Plantar fasciitis is the most common cause of pain on the bottom of the heel. Doctors treat approximately 2 million patients for heel pain every year. If you haven't experienced this condition, consider yourself lucky! It causes stabbing heel pain and walking steps, often followed by a slow recovery. Plantar fasciitis occurs when the strong band of tissue that supports the arch of your foot -- the plantar fascia --
becomes irritated and inflamed. The plantar fascia is designed to absorb the high stresses and strains we place on our feet, however, too much pressure can damage or tear the tissues. The body's natural response to injury is inflammation, which results in the heel pain and stiffness of plantar fasciitis.
This is a good time of the year to take a close look at this condition, as we all prepare for our outdoor fitness regimens. Plantar fasciitis often strikes runners and serious walkers, particularly if they've recently started going much faster or farther than their feet were accustomed to. It also strikes sedentary middle-aged people carrying a little extra weight.
Plantar fasciitis often develops for no identifiable cause. However, there are many factors that can make you more likely to develop the condition condition including:
- Very high arch.
- Repetitive impact activity.
- New or increased activity.
The most common symptoms of plantar fasciitis are:
- Pain on the bottom of the foot near the heel
- Pain with the first few steps after getting out of bed in the morning, or after a sedentary period, such as after a long car ride or a long day at the desk that subsides after a few minutes of walking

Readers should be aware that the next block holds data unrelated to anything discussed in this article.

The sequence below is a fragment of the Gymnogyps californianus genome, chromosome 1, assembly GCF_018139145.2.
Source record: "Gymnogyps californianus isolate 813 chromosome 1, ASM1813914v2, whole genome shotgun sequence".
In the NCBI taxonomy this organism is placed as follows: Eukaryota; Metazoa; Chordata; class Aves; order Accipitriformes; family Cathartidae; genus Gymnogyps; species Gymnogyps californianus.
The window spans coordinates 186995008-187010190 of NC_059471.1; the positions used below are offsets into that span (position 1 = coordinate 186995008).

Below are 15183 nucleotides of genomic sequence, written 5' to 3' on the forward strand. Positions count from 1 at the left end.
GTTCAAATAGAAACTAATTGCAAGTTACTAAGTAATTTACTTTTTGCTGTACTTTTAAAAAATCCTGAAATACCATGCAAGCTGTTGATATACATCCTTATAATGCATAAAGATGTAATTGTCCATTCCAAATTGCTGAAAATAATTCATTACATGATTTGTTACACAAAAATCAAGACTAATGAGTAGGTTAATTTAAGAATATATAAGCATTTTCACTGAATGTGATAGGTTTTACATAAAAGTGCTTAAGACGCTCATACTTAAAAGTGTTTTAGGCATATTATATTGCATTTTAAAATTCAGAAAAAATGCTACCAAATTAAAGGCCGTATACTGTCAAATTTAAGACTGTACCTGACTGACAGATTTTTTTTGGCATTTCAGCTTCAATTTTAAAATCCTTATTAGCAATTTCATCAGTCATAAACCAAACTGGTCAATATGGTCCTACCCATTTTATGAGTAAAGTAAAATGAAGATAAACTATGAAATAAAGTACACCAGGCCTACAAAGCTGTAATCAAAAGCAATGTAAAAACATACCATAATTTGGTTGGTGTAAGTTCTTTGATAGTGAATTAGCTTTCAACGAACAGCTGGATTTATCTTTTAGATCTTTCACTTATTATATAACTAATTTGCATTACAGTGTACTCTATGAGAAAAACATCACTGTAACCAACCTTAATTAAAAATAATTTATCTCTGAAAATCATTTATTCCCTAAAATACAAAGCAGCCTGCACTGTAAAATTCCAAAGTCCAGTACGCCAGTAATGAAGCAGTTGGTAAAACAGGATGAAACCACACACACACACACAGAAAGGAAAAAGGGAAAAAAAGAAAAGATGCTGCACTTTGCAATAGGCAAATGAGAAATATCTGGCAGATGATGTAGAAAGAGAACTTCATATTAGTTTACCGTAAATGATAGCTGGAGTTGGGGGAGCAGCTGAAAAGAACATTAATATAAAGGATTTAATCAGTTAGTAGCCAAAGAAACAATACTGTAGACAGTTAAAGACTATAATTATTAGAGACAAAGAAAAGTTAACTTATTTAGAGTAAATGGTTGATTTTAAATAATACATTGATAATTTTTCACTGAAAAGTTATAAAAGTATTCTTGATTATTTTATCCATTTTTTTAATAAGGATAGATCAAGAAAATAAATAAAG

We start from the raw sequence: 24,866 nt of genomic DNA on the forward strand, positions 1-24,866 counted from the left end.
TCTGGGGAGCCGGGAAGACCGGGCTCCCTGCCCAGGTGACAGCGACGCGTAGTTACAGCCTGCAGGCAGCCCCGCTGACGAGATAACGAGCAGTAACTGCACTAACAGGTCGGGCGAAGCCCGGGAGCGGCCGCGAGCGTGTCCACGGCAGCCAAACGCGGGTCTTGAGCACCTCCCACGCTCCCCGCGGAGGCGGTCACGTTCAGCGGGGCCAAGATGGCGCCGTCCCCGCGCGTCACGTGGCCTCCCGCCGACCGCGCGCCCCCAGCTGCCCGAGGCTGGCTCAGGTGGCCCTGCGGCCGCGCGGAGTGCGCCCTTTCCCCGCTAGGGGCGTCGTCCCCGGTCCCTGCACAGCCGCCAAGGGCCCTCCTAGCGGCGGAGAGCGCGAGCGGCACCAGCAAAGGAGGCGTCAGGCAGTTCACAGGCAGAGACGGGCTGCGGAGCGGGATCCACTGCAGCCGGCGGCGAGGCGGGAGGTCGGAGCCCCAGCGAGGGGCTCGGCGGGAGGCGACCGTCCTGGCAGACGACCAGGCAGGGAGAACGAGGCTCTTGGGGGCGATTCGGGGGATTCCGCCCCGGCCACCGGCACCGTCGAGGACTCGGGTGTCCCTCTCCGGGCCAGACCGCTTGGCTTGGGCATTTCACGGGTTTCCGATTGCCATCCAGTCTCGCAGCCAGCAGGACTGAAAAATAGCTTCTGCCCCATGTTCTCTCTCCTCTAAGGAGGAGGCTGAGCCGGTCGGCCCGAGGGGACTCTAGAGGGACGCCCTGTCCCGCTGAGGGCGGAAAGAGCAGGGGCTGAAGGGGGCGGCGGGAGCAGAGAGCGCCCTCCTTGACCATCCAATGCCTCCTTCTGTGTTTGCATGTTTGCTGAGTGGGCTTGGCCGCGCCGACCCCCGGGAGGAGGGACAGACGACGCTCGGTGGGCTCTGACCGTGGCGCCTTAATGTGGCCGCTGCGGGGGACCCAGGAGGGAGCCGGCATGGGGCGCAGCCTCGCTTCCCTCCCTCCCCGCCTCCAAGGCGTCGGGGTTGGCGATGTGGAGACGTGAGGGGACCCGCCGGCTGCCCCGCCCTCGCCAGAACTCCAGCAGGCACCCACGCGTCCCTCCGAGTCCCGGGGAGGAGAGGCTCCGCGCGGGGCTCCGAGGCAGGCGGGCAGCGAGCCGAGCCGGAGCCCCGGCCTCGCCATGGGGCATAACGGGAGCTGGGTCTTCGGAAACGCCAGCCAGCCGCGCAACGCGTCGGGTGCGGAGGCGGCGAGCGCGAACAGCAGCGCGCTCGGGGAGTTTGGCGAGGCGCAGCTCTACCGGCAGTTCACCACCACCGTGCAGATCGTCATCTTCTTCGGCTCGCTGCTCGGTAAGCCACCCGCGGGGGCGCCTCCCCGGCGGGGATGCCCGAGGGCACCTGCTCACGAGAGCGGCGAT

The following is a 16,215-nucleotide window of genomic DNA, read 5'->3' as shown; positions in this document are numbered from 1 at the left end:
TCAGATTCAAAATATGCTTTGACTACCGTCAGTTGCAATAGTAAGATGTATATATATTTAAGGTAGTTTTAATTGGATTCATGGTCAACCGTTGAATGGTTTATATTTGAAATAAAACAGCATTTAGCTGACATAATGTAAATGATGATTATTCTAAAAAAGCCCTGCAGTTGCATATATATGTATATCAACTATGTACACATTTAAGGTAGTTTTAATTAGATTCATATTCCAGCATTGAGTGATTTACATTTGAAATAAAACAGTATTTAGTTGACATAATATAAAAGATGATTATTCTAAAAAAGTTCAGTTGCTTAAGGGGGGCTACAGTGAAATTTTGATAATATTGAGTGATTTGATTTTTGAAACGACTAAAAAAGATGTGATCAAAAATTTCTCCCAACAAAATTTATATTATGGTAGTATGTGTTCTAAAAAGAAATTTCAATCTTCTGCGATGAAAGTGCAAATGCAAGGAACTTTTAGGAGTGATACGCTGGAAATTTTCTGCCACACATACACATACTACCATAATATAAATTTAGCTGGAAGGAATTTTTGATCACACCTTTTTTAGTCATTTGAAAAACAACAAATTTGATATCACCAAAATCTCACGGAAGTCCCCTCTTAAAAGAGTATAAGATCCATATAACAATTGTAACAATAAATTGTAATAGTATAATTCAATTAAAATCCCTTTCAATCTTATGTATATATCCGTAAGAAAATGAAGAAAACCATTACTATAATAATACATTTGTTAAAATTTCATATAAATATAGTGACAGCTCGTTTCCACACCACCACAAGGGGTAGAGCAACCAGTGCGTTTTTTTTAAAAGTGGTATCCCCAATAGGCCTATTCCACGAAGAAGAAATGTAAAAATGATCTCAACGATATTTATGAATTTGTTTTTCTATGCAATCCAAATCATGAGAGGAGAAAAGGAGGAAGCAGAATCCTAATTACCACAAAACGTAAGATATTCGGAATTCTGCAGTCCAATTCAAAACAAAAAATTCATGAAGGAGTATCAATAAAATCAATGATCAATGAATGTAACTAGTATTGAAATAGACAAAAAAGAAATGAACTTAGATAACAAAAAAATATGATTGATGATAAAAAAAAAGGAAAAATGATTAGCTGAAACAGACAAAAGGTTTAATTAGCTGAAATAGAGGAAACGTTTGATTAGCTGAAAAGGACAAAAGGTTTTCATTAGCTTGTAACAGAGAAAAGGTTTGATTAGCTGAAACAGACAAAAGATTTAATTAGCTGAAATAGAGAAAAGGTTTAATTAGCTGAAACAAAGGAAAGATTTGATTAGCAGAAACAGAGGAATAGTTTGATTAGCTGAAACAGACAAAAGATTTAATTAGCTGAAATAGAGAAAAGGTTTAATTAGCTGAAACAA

- Greater pain after exercise or activity
If you develop this condition, here are a few things you can do to help your feet heal:
- Give your feet a rest. Cut back on activities that make your foot hurt. Try not to walk or run on hard surfaces.
- To reduce pain and swelling, try putting ice on your heel.
- Do toe stretches and calf stretches several times a day, especially when you first get up in the morning.
- Get a new pair of shoes with good arch support and a cushioned sole.
- Orthotic insoles that support the arch can definitely help ease the pain, but be sure to use them in both shoes, even if only one foot hurts.
Eating plenty of foods high in flavonoids, especially blueberries and spinach, will help reduce swelling and inflammation. Cold-water fish such as mackerel, herring and salmon may provide you with essential fatty acids that are important for healing.
Start the season off on the right foot and you'll enjoy your summer walking and running for months!